Could North Carolina ever legalize recreational pot as a source of income for their state? Not with the current bass-ackwards leadership available to the citizenry. Of course, they’ll allow tobacco farming. But pot? Hell no. We’re talking about a state that still has completely dry counties and doesn’t allow hunting on Sunday.
“It is going to take a real change of heart of the North Carolina people,” Sen. Thom Goolsby told Podunk local news reporter Sarah Murphy with WWAY 3 TV.
“When most people think of pot, there is a negative connotation,” Goolsby opens her report. Only, that isn’t the case overall in this country where a growing majority don’t agree that pot has a negative connotation other than being (wrongly) made illegal.
She went on to interview other people who shared her narrow worldview.
“If you have a lot of people that are using marijuana that didn’t used to, how could that be positive?” said Rep. Rick Catlin when pitched the question of whether or not his state should ever allow recreational pot.
Someone should tell Catlin that the illegality of cannabis isn’t currently keeping anyone from using cannabis whatsoever.
A few legislators took the new, politically-correct position of saying they would allow for medical use of marijuana, but never would they allow it for anyone to simply get high. They don’t even want to hear about it
“If it was for that purpose that would be the only purpose it would be used for and not for commercial use or personal pleasure,” said Rep. Tom Davis.
Predictably, the comments section of the report was full of comment from actual North Carolinians and not political puppets. The station even set up a survey, with 65 percent of 785 total votes (as of last night) agreeing that the state should legalize, tax and regulate cannabis for consenting adults.
“Goolsby can try to lie to people and say that it would take a big change in thinking for the North Carolinian people in order to make the general public believe that but it is a lie,” one commenter wrote. “It will take a big change in our elected officials allowing it to make it onto the ballot. They are scared to put it on the ballot because it would be very close to passing. Let the people truly speak their voice for or against and put it on the ballot!!!”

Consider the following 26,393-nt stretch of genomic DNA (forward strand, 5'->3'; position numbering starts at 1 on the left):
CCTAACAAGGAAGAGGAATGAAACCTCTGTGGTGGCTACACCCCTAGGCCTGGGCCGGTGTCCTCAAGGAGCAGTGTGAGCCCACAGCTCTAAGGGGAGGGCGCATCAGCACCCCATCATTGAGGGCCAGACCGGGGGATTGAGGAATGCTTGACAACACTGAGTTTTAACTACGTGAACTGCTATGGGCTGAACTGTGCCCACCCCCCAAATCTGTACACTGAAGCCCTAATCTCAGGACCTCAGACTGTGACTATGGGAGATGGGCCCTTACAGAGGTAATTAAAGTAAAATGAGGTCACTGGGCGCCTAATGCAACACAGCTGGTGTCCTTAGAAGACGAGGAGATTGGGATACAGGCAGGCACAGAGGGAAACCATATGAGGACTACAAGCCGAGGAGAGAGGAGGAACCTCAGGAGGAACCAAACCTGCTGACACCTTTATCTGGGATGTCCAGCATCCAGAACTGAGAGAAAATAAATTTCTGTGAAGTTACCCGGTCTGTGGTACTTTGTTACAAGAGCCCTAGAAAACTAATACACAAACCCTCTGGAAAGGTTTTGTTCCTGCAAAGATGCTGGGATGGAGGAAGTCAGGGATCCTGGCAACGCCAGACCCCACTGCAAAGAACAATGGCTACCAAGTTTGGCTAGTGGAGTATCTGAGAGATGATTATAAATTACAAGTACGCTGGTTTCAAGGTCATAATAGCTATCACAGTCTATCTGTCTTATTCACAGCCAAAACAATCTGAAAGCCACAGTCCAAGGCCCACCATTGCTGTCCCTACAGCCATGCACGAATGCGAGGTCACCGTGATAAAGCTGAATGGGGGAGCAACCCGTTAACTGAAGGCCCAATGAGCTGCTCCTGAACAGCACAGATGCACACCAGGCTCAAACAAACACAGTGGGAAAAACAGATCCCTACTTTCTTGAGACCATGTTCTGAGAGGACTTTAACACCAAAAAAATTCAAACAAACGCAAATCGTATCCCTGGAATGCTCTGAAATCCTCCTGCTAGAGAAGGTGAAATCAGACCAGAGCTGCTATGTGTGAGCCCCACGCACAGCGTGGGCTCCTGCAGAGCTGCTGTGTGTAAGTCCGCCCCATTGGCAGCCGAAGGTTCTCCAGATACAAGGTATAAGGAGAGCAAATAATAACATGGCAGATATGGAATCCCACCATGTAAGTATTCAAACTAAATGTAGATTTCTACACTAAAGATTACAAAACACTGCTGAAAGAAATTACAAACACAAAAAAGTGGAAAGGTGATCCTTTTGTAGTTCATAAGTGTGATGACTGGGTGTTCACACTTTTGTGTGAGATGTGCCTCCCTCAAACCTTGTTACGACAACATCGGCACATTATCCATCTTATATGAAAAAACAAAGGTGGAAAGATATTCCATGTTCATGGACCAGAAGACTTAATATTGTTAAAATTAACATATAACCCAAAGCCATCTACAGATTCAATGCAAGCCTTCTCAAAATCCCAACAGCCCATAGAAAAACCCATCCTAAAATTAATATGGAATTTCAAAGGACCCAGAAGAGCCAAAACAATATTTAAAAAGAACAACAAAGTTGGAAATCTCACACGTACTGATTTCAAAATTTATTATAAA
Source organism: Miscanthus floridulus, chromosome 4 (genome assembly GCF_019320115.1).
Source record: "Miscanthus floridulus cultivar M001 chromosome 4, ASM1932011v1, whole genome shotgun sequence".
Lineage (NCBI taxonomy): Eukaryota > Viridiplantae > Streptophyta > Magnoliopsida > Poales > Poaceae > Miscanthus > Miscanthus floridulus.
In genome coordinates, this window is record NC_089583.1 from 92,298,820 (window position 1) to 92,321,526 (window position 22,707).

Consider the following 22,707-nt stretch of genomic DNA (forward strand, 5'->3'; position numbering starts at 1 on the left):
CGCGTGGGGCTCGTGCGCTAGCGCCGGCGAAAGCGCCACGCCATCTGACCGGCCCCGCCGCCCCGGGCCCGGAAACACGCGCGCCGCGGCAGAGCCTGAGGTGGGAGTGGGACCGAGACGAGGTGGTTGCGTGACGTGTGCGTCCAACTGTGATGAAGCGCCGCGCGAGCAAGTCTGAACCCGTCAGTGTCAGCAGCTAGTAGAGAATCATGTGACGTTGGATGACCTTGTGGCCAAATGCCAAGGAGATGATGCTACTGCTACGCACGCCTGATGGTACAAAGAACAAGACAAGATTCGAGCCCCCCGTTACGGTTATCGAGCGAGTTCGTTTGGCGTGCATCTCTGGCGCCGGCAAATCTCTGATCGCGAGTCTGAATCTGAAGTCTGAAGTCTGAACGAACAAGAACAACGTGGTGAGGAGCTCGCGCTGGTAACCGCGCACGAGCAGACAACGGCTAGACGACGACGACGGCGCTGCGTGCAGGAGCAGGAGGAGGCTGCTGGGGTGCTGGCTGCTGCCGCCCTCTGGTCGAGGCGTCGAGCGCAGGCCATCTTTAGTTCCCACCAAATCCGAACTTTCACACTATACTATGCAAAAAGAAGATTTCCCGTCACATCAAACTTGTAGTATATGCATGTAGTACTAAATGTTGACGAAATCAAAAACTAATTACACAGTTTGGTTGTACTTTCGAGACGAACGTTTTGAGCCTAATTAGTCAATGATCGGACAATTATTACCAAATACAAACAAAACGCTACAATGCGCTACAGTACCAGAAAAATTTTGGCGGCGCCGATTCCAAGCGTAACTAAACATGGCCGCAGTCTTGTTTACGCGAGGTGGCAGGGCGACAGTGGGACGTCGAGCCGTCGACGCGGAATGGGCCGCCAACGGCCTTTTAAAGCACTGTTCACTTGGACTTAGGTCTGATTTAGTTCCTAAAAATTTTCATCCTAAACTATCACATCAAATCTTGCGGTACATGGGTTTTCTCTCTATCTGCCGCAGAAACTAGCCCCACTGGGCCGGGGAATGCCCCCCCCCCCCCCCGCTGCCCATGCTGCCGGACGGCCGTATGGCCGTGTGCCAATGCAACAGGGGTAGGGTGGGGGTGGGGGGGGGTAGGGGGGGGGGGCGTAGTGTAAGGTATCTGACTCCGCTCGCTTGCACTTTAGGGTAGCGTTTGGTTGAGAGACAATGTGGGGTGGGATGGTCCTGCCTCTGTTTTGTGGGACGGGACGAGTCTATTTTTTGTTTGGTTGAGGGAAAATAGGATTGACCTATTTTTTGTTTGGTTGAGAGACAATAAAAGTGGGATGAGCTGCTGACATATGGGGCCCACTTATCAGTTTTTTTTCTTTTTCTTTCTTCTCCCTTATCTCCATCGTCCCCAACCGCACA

“I suppose it makes sense to politicians to continue outsourcing sales and production to criminals instead of allowing our farmers to produce and allowing local businesses to sell and tax marijuana,” wrote another commenter. “ And spending millions arresting and incarcerating people for marijuana is keeping marijuana out of the childrens hands in NC so well why change it and make it harder for them to get or allow police to target the people selling drugs to our kids,,better to have them chasing evey puff of smoke.”
North Carolina does not allow for citizen-driven ballot initiatives. All proposed laws at the state level have to be made by state legislators.
Currently in North Carolina, possession of up to a half-ounce is a misdemeanor with a maximum fine of $200 and no jailtime. Between a half-ounce and an ounce and a half is a misdemeanor with up to 45 days in jail and $1,000 in fines. More than that but less than 10 pounds is a felony charge with up to eight months in jail and $1,000 in fines. Cultivation of less than ten pounds is a felony charge with up to eight months in jail. More than ten pounds, and you’re looking at doing at least two years in jail, all the way up to 18 years if you’ve got more than 10,000 pounds.